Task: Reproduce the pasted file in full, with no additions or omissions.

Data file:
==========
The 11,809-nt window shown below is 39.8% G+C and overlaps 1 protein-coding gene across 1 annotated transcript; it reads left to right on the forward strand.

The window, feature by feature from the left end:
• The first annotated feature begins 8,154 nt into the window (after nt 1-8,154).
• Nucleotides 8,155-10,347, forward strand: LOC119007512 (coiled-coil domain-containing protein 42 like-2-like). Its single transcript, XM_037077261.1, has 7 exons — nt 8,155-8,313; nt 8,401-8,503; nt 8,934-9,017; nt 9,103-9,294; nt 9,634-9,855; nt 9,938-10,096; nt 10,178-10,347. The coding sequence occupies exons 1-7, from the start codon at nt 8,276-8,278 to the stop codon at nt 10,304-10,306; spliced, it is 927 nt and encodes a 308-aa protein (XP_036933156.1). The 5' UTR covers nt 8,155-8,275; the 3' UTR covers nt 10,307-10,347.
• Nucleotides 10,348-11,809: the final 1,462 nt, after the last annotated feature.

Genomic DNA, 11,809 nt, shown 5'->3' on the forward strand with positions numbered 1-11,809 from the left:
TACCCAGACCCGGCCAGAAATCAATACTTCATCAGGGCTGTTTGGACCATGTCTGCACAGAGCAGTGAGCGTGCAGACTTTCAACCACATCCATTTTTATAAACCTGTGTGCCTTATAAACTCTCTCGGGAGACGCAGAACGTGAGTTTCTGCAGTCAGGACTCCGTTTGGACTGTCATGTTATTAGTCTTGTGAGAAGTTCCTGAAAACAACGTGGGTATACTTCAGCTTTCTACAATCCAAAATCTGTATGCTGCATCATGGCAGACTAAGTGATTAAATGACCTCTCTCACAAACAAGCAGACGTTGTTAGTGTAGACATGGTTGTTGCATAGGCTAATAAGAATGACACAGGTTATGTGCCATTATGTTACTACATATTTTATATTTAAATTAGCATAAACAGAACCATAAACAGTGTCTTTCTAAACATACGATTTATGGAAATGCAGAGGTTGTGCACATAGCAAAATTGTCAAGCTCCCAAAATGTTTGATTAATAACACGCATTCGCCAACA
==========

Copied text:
The 11,809-nt window shown below is 39.8% G+C and overlaps 1 protein-coding gene across 1 annotated transcript; it reads left to right on the forward strand.

The window, feature by feature from the left end:
• The first annotated feature begins 8,154 nt into the window (after nt 1-8,154).
• Nucleotides 8,155-10,347, forward strand: LOC119007512 (coiled-coil domain-containing protein 42 like-2-like). Its single transcript, XM_037077261.1, has 7 exons — nt 8,155-8,313; nt 8,401-8,503; nt 8,934-9,017; nt 9,103-9,294; nt 9,634-9,855; nt 9,938-10,096; nt 10,178-10,347. The coding sequence occupies exons 1-7, from the start codon at nt 8,276-8,278 to the stop codon at nt 10,304-10,306; spliced, it is 927 nt and encodes a 308-aa protein (XP_036933156.1). The 5' UTR covers nt 8,155-8,275; the 3' UTR covers nt 10,307-10,347.
• Nucleotides 10,348-11,809: the final 1,462 nt, after the last annotated feature.

Genomic DNA, 11,809 nt, shown 5'->3' on the forward strand with positions numbered 1-11,809 from the left:
TACCCAGACCCGGCCAGAAATCAATACTTCATCAGGGCTGTTTGGACCATGTCTGCACAGAGCAGTGAGCGTGCAGACTTTCAACCACATCCATTTTTATAAACCTGTGTGCCTTATAAACTCTCTCGGGAGACGCAGAACGTGAGTTTCTGCAGTCAGGACTCCGTTTGGACTGTCATGTTATTAGTCTTGTGAGAAGTTCCTGAAAACAACGTGGGTATACTTCAGCTTTCTACAATCCAAAATCTGTATGCTGCATCATGGCAGACTAAGTGATTAAATGACCTCTCTCACAAACAAGCAGACGTTGTTAGTGTAGACATGGTTGTTGCATAGGCTAATAAGAATGACACAGGTTATGTGCCATTATGTTACTACATATTTTATATTTAAATTAGCATAAACAGAACCATAAACAGTGTCTTTCTAAACATACGATTTATGGAAATGCAGAGGTTGTGCACATAGCAAAATTGTCAAGCTCCCAAAATGTTTGATTAATAACACGCATTCGCCAACA